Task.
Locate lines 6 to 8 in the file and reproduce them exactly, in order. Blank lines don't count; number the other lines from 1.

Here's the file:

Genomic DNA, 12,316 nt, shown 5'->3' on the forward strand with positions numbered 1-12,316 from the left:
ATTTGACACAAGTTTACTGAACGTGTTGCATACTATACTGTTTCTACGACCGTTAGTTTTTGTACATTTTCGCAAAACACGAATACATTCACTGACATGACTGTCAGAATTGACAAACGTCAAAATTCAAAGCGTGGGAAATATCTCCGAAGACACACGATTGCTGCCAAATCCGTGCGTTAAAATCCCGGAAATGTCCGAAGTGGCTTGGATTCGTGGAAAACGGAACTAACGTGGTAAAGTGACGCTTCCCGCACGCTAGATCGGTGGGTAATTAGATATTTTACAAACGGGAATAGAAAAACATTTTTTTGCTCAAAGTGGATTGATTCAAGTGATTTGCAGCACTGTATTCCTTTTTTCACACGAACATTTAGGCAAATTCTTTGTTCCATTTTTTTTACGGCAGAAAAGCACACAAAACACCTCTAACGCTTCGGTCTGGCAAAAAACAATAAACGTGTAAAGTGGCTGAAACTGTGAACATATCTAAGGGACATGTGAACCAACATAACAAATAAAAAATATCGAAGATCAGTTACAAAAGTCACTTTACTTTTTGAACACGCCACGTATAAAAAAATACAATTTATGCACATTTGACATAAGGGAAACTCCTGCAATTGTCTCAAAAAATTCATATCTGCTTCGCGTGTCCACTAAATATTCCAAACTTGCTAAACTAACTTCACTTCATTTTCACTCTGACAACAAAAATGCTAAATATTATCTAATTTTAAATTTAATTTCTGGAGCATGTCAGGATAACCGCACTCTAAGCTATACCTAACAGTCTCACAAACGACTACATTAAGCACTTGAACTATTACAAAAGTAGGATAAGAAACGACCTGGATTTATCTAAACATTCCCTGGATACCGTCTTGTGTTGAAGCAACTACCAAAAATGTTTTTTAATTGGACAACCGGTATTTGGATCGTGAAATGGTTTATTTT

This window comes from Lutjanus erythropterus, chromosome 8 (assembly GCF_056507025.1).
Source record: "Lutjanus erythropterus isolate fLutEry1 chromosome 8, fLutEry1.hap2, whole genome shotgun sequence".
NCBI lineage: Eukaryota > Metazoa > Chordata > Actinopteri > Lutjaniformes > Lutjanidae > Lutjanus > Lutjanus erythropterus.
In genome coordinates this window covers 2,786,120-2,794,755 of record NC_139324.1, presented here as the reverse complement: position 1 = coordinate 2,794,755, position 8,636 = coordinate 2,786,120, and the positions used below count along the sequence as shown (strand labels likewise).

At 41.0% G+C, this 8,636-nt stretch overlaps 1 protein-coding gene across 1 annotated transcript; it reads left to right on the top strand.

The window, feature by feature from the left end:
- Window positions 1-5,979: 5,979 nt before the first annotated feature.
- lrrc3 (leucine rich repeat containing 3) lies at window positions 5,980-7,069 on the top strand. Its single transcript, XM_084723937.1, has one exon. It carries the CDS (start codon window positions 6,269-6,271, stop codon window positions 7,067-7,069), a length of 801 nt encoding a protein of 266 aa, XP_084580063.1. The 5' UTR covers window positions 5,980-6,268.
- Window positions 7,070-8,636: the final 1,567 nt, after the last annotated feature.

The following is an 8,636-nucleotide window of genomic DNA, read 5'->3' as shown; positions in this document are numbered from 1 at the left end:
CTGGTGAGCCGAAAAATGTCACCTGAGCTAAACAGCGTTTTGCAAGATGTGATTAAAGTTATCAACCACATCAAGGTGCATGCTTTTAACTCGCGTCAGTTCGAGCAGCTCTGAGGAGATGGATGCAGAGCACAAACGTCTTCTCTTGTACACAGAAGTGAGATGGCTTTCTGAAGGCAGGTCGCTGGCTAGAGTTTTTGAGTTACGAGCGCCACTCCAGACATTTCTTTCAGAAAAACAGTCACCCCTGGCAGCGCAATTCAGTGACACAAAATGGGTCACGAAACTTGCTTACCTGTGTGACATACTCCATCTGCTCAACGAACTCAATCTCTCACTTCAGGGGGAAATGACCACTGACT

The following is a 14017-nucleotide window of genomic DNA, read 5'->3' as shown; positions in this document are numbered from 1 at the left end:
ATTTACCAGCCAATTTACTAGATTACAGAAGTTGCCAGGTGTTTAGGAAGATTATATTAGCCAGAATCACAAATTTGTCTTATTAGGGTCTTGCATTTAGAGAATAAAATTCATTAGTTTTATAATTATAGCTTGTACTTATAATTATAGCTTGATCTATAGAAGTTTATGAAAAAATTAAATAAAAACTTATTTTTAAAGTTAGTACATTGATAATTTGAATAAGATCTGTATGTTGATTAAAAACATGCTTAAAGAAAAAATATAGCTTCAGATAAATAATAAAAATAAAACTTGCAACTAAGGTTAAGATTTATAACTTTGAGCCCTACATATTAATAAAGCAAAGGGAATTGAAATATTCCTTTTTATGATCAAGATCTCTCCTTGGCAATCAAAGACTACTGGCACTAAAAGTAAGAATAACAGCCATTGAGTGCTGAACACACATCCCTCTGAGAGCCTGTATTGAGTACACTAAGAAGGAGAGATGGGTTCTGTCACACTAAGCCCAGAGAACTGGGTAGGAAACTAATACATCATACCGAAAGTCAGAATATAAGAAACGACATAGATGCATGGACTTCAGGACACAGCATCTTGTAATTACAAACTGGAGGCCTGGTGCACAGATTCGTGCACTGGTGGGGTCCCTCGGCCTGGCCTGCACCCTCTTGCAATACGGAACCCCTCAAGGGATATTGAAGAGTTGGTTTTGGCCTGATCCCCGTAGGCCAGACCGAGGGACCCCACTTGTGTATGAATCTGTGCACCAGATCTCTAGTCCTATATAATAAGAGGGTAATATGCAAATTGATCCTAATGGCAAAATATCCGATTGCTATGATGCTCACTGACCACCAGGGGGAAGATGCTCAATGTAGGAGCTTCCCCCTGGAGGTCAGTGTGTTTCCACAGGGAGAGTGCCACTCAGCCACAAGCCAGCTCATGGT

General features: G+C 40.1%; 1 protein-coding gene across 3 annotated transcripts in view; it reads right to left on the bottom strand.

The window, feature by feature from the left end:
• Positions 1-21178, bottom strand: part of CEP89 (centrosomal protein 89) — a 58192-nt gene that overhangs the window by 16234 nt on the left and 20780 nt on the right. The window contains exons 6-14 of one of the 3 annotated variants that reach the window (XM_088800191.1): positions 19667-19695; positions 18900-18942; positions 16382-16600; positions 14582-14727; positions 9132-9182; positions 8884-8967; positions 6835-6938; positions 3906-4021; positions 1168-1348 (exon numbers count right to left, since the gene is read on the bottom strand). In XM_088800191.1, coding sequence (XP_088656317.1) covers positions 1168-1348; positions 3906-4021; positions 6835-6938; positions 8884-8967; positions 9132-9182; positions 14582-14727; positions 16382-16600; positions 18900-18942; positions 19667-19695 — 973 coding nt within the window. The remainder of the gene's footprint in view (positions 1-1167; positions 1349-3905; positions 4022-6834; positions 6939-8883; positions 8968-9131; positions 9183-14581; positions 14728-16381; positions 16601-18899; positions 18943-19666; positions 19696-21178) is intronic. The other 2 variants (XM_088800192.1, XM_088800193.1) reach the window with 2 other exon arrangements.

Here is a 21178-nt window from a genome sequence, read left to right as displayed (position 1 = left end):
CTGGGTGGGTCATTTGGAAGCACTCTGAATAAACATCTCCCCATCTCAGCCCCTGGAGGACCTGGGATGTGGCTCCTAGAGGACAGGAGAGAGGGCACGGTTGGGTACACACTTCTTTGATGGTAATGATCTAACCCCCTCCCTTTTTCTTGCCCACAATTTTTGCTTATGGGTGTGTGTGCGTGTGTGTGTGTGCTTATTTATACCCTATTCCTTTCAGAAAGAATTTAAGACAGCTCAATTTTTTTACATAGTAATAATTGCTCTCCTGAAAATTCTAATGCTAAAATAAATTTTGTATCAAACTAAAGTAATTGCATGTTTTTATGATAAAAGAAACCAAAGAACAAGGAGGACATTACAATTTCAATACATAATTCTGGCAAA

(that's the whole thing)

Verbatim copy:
In genome coordinates this window covers 2,786,120-2,794,755 of record NC_139324.1, presented here as the reverse complement: position 1 = coordinate 2,794,755, position 8,636 = coordinate 2,786,120, and the positions used below count along the sequence as shown (strand labels likewise).

At 41.0% G+C, this 8,636-nt stretch overlaps 1 protein-coding gene across 1 annotated transcript; it reads left to right on the top strand.

The window, feature by feature from the left end: